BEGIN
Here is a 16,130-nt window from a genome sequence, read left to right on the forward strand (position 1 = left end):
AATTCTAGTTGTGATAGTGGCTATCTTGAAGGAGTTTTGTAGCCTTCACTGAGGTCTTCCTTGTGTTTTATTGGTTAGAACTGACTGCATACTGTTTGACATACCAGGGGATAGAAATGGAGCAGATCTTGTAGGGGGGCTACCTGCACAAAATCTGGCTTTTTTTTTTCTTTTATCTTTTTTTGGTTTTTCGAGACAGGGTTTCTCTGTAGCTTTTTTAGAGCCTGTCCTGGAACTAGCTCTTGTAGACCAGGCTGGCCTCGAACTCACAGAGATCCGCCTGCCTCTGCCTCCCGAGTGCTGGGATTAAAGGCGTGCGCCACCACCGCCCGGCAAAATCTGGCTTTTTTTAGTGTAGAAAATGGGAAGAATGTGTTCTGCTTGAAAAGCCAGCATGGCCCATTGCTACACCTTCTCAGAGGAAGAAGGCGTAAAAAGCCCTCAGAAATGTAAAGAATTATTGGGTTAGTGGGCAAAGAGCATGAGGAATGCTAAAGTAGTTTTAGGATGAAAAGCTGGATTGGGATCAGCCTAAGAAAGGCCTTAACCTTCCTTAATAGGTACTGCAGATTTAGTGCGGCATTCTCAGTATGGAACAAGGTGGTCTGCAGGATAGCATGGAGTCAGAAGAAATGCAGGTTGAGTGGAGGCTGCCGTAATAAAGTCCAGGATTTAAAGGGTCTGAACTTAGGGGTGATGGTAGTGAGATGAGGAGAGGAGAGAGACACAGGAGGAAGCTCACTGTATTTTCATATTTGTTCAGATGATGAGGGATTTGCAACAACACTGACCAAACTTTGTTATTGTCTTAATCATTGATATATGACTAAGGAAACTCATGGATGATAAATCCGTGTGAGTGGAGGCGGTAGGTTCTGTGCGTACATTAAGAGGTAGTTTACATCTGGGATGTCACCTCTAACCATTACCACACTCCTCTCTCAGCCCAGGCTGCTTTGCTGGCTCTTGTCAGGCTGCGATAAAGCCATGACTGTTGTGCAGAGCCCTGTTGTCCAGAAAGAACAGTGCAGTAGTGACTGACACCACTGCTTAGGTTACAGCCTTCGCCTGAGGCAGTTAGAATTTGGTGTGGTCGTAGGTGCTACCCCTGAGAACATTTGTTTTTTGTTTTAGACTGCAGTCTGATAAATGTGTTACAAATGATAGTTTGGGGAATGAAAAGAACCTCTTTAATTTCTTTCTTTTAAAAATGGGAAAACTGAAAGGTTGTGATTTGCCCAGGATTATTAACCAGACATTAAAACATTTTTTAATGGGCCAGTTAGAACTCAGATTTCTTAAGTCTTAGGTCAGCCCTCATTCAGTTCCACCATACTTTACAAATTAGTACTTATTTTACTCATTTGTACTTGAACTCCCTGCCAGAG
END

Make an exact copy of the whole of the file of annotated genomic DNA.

Here is a 16,130-nt window from a genome sequence, read left to right on the forward strand (position 1 = left end):
AATTCTAGTTGTGATAGTGGCTATCTTGAAGGAGTTTTGTAGCCTTCACTGAGGTCTTCCTTGTGTTTTATTGGTTAGAACTGACTGCATACTGTTTGACATACCAGGGGATAGAAATGGAGCAGATCTTGTAGGGGGGCTACCTGCACAAAATCTGGCTTTTTTTTTTCTTTTATCTTTTTTTGGTTTTTCGAGACAGGGTTTCTCTGTAGCTTTTTTAGAGCCTGTCCTGGAACTAGCTCTTGTAGACCAGGCTGGCCTCGAACTCACAGAGATCCGCCTGCCTCTGCCTCCCGAGTGCTGGGATTAAAGGCGTGCGCCACCACCGCCCGGCAAAATCTGGCTTTTTTTAGTGTAGAAAATGGGAAGAATGTGTTCTGCTTGAAAAGCCAGCATGGCCCATTGCTACACCTTCTCAGAGGAAGAAGGCGTAAAAAGCCCTCAGAAATGTAAAGAATTATTGGGTTAGTGGGCAAAGAGCATGAGGAATGCTAAAGTAGTTTTAGGATGAAAAGCTGGATTGGGATCAGCCTAAGAAAGGCCTTAACCTTCCTTAATAGGTACTGCAGATTTAGTGCGGCATTCTCAGTATGGAACAAGGTGGTCTGCAGGATAGCATGGAGTCAGAAGAAATGCAGGTTGAGTGGAGGCTGCCGTAATAAAGTCCAGGATTTAAAGGGTCTGAACTTAGGGGTGATGGTAGTGAGATGAGGAGAGGAGAGAGACACAGGAGGAAGCTCACTGTATTTTCATATTTGTTCAGATGATGAGGGATTTGCAACAACACTGACCAAACTTTGTTATTGTCTTAATCATTGATATATGACTAAGGAAACTCATGGATGATAAATCCGTGTGAGTGGAGGCGGTAGGTTCTGTGCGTACATTAAGAGGTAGTTTACATCTGGGATGTCACCTCTAACCATTACCACACTCCTCTCTCAGCCCAGGCTGCTTTGCTGGCTCTTGTCAGGCTGCGATAAAGCCATGACTGTTGTGCAGAGCCCTGTTGTCCAGAAAGAACAGTGCAGTAGTGACTGACACCACTGCTTAGGTTACAGCCTTCGCCTGAGGCAGTTAGAATTTGGTGTGGTCGTAGGTGCTACCCCTGAGAACATTTGTTTTTTGTTTTAGACTGCAGTCTGATAAATGTGTTACAAATGATAGTTTGGGGAATGAAAAGAACCTCTTTAATTTCTTTCTTTTAAAAATGGGAAAACTGAAAGGTTGTGATTTGCCCAGGATTATTAACCAGACATTAAAACATTTTTTAATGGGCCAGTTAGAACTCAGATTTCTTAAGTCTTAGGTCAGCCCTCATTCAGTTCCACCATACTTTACAAATTAGTACTTATTTTACTCATTTGTACTTGAACTCCCTGCCAGAG